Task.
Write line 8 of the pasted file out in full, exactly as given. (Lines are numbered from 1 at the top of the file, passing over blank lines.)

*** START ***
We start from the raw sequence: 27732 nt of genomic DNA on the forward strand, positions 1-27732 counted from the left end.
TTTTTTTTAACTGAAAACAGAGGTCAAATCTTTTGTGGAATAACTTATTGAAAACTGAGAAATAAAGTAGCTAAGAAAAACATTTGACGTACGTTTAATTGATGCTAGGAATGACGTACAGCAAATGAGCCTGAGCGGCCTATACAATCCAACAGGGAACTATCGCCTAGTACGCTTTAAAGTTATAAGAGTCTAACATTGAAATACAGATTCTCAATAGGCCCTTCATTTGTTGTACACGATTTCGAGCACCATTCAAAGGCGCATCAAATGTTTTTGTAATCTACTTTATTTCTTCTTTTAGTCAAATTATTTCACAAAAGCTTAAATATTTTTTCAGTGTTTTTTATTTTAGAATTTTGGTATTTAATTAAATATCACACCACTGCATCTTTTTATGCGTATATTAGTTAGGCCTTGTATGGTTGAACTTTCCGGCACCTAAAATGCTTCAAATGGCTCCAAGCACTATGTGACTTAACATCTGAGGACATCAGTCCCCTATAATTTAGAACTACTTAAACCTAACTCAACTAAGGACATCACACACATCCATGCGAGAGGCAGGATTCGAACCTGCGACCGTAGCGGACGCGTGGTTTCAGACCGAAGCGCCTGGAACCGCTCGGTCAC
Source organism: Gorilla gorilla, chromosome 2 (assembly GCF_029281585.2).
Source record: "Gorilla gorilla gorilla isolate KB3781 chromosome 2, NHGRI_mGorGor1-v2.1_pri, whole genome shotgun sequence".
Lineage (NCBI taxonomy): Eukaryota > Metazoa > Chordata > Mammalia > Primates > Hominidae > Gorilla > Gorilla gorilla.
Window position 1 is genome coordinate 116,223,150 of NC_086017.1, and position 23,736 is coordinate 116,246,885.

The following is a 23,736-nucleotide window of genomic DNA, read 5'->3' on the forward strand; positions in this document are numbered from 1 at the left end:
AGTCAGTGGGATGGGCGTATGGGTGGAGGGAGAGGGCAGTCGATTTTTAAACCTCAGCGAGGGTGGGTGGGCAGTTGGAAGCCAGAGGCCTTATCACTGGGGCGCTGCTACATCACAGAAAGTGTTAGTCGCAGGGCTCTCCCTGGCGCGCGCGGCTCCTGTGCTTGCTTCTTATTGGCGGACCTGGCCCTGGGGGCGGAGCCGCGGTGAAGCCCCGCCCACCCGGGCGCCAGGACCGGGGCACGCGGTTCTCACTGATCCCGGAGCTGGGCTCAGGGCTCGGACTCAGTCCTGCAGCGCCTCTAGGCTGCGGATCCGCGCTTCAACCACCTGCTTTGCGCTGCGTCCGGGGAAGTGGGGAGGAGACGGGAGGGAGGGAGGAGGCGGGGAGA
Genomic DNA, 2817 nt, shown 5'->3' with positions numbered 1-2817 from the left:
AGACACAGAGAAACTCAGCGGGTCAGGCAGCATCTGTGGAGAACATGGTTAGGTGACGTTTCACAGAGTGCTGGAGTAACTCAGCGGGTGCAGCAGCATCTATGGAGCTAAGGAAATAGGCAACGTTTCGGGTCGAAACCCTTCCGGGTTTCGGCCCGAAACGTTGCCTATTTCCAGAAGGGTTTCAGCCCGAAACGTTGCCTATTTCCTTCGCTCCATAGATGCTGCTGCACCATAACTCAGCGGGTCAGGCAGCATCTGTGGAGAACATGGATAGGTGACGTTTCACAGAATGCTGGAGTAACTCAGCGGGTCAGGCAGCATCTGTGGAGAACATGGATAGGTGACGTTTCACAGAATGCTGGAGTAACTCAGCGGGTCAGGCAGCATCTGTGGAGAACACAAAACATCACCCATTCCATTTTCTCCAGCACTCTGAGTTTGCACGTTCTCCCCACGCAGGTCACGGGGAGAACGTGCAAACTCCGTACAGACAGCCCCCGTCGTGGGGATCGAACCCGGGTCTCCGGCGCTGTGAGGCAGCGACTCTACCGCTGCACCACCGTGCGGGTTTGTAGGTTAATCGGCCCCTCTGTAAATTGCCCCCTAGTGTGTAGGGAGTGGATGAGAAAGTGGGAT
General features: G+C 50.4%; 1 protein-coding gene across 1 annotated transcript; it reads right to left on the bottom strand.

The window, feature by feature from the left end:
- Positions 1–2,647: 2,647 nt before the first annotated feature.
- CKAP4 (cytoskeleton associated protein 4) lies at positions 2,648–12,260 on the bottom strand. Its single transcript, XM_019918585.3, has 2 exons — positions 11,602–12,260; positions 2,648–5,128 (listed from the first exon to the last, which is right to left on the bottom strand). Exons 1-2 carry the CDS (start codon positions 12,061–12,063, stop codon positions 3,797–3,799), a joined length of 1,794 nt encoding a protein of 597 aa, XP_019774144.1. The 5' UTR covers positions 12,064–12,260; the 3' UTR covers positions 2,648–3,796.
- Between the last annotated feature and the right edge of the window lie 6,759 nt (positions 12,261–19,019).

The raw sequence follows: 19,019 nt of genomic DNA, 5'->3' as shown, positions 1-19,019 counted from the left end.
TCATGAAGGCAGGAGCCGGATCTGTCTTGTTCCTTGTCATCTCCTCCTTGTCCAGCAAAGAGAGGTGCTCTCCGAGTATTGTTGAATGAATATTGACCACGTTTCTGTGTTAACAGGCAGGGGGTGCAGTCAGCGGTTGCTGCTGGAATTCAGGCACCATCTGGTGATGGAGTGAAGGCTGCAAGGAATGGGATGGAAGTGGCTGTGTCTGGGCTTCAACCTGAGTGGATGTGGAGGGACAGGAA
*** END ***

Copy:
AGTCAGTGGGATGGGCGTATGGGTGGAGGGAGAGGGCAGTCGATTTTTAAACCTCAGCGAGGGTGGGTGGGCAGTTGGAAGCCAGAGGCCTTATCACTGGGGCGCTGCTACATCACAGAAAGTGTTAGTCGCAGGGCTCTCCCTGGCGCGCGCGGCTCCTGTGCTTGCTTCTTATTGGCGGACCTGGCCCTGGGGGCGGAGCCGCGGTGAAGCCCCGCCCACCCGGGCGCCAGGACCGGGGCACGCGGTTCTCACTGATCCCGGAGCTGGGCTCAGGGCTCGGACTCAGTCCTGCAGCGCCTCTAGGCTGCGGATCCGCGCTTCAACCACCTGCTTTGCGCTGCGTCCGGGGAAGTGGGGAGGAGACGGGAGGGAGGGAGGAGGCGGGGAGA